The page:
The wait is almost over

So I met with the oncologist in Detroit at the Karmanos Cancer Institute last week. It went well — the visit was pretty straightforward, given that I am familiar with phase 1 trials and have a pretty good grasp of the kind of trials I’m pursuing (and why I’m pursuing them). I liked the oncologist, who is kind of a blend of my two oncologists at Princess Margaret Cancer Centre. She’s an oncologist who works in phase 1 trials, but also specializes in gynecological oncology (most phase 1 trial oncologists are medical oncologists, not oncologists who specialize in a particular type of cancer). She told me the phase 1 team meets Tuesday to Thursday, and will discuss my case then. As long as I fulfil the criteria for the trial (which I did on first look, but sometimes things come up in review that can change that) and there is a spot for me, I should be in. Hopefully if there isn’t a spot for me in March, I can simply start in April. I can expect a call from Karmanos on Friday.

This last week has been heartwarming, to say the least. I am currently just shy of $32,000. I have seen friends, family, acquaintances, and strangers pull together to help me raise the money I need if I’m to pursue a clinical trial. I am slowly but surely making my way through the list of people who’ve donated to send out thank yous. With almost 600 donations, it will take awhile, but it is time I am more than happy to spend. If you donated and haven’t heard back from me, forgive me. I will eventually get there!

In case you missed it, my darling Catherine McCormick wrote a beautiful piece for shedoesthecity.com about our friendship and how to be a good friend to someone with cancer. Everyone should read it (and then go read Catherine’s other pieces on the site because she’s a kick-ass writer).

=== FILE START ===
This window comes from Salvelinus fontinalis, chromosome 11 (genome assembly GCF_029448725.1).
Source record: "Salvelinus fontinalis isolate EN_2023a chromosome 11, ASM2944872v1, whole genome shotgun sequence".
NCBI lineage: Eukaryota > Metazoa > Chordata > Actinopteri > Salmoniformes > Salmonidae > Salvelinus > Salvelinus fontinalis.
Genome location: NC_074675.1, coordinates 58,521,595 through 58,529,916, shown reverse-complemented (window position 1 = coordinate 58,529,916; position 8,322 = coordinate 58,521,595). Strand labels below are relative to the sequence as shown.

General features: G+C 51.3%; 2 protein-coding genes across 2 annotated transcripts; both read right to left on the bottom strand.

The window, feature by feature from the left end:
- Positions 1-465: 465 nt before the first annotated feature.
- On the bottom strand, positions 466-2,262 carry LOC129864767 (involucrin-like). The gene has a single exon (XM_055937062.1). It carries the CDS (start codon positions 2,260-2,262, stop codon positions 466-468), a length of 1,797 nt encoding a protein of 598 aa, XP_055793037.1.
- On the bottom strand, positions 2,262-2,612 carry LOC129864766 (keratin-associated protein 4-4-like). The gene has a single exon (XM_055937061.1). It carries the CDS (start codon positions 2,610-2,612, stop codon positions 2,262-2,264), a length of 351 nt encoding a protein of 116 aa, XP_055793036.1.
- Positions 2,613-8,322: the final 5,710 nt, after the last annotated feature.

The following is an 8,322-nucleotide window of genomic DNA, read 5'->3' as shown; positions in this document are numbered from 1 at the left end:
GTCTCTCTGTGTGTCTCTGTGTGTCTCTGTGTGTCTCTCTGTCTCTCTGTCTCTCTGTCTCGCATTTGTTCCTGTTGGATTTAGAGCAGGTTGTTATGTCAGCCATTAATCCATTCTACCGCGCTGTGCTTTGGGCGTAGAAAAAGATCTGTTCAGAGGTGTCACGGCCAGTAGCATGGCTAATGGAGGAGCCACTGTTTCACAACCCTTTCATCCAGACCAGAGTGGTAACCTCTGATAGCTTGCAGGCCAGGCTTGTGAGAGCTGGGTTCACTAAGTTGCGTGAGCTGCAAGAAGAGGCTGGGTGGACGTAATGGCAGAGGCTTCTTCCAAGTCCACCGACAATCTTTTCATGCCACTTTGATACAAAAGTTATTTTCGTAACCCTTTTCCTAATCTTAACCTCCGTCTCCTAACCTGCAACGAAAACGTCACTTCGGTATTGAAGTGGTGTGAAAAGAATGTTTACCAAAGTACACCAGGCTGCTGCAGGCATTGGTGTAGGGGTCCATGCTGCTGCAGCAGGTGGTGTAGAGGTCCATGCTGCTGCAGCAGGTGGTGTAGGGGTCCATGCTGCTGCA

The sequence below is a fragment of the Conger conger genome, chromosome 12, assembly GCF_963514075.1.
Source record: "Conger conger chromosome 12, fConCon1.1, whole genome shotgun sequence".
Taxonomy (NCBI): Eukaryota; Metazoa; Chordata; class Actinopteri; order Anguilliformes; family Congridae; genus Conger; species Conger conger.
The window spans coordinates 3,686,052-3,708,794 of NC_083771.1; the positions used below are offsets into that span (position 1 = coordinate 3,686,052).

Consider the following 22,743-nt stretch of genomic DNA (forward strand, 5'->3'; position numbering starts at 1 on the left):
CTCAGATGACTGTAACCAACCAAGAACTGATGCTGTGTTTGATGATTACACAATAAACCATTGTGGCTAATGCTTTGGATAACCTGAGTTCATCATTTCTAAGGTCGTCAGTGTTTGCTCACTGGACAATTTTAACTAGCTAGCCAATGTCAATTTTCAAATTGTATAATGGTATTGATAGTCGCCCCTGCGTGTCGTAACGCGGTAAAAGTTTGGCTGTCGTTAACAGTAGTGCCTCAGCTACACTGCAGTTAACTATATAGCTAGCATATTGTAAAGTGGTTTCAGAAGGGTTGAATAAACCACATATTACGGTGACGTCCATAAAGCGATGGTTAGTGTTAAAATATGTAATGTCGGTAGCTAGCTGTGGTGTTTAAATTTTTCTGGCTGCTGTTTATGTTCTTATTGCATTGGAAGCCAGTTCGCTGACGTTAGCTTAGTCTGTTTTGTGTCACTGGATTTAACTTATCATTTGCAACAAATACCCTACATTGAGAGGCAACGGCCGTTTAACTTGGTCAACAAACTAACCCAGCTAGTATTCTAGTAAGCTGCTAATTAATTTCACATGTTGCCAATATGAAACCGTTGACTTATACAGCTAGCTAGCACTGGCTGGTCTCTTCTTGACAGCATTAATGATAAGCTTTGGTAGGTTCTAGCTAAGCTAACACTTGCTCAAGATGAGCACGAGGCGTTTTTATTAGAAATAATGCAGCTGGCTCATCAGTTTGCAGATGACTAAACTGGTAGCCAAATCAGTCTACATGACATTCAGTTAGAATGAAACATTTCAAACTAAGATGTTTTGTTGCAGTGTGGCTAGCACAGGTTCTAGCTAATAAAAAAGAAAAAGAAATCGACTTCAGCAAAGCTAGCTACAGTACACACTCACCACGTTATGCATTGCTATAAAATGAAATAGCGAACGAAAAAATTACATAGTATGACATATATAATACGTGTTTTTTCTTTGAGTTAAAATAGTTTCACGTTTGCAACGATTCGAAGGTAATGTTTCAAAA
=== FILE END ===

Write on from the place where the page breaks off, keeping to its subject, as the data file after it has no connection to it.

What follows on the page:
Please keep your fingers crossed that I get into the trial in Detroit. It’s funny — I’m feeling better now than I have in a really long time. Being off treatment for two months has helped my body recover a bit. I’m still not “normal” (I don’t know if I even remember what that feels like, or if I will ever feel that way again), but being only anemic instead of severely anemic really makes a difference in my energy levels. It is also nice not to have the weird constant leg pains that I had with weekly Taxol. But all that aside, I’m ready to get back to active treatment, rather than actively seeking treatment.

Finally, if you are so inclined, please share my fundraiser page. We’re getting closer to the goal, but there is still a ways to go: http://www.gofundme.com/6tl6so

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About Alicia Louise

I'm a writer, editor, fact checker, storyteller, events organizer, chronically busy yet endlessly lazy, mildly neurotic (though I keep the neuroses well-hidden, one hopes) 32-year-old with recurrent ovarian cancer. I like people and good writing and straight talk. I have a hard time feeling sorry for people, including myself, but the people that I love, I love passionately; one may even say creepily. I try to keep that mostly to myself. I'd like to be charming, but I'm usually just a mess. I'm like a gull slamming into your windshield.
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